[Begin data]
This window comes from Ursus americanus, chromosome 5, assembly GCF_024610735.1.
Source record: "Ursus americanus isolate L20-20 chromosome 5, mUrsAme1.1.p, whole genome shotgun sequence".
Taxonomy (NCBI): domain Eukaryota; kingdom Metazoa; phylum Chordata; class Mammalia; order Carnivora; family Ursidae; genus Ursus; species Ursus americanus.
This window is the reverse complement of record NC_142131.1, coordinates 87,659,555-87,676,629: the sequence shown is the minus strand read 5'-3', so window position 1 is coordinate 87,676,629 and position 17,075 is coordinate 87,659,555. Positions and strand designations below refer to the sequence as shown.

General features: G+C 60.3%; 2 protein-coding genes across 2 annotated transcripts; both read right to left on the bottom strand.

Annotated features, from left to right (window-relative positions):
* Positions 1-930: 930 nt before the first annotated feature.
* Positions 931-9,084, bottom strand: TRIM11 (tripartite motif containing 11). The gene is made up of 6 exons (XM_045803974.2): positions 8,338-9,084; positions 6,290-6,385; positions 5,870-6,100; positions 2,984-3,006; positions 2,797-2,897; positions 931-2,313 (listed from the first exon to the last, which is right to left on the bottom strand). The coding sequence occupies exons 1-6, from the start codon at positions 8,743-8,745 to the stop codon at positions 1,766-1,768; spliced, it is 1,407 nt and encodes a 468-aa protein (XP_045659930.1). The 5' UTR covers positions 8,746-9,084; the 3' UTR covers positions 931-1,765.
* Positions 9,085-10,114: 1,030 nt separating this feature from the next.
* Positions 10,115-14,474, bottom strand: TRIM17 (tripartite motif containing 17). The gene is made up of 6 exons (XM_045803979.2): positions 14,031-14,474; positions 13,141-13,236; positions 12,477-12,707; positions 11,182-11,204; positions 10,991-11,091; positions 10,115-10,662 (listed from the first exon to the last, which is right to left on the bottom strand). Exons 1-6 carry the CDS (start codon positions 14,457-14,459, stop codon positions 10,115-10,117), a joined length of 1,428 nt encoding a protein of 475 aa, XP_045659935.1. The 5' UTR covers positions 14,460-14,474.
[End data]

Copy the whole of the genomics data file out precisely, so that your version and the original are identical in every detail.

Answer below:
This window comes from Ursus americanus, chromosome 5, assembly GCF_024610735.1.
Source record: "Ursus americanus isolate L20-20 chromosome 5, mUrsAme1.1.p, whole genome shotgun sequence".
Taxonomy (NCBI): domain Eukaryota; kingdom Metazoa; phylum Chordata; class Mammalia; order Carnivora; family Ursidae; genus Ursus; species Ursus americanus.
This window is the reverse complement of record NC_142131.1, coordinates 87,659,555-87,676,629: the sequence shown is the minus strand read 5'-3', so window position 1 is coordinate 87,676,629 and position 17,075 is coordinate 87,659,555. Positions and strand designations below refer to the sequence as shown.

General features: G+C 60.3%; 2 protein-coding genes across 2 annotated transcripts; both read right to left on the bottom strand.

Annotated features, from left to right (window-relative positions):
* Positions 1-930: 930 nt before the first annotated feature.
* Positions 931-9,084, bottom strand: TRIM11 (tripartite motif containing 11). The gene is made up of 6 exons (XM_045803974.2): positions 8,338-9,084; positions 6,290-6,385; positions 5,870-6,100; positions 2,984-3,006; positions 2,797-2,897; positions 931-2,313 (listed from the first exon to the last, which is right to left on the bottom strand). The coding sequence occupies exons 1-6, from the start codon at positions 8,743-8,745 to the stop codon at positions 1,766-1,768; spliced, it is 1,407 nt and encodes a 468-aa protein (XP_045659930.1). The 5' UTR covers positions 8,746-9,084; the 3' UTR covers positions 931-1,765.
* Positions 9,085-10,114: 1,030 nt separating this feature from the next.
* Positions 10,115-14,474, bottom strand: TRIM17 (tripartite motif containing 17). The gene is made up of 6 exons (XM_045803979.2): positions 14,031-14,474; positions 13,141-13,236; positions 12,477-12,707; positions 11,182-11,204; positions 10,991-11,091; positions 10,115-10,662 (listed from the first exon to the last, which is right to left on the bottom strand). Exons 1-6 carry the CDS (start codon positions 14,457-14,459, stop codon positions 10,115-10,117), a joined length of 1,428 nt encoding a protein of 475 aa, XP_045659935.1. The 5' UTR covers positions 14,460-14,474.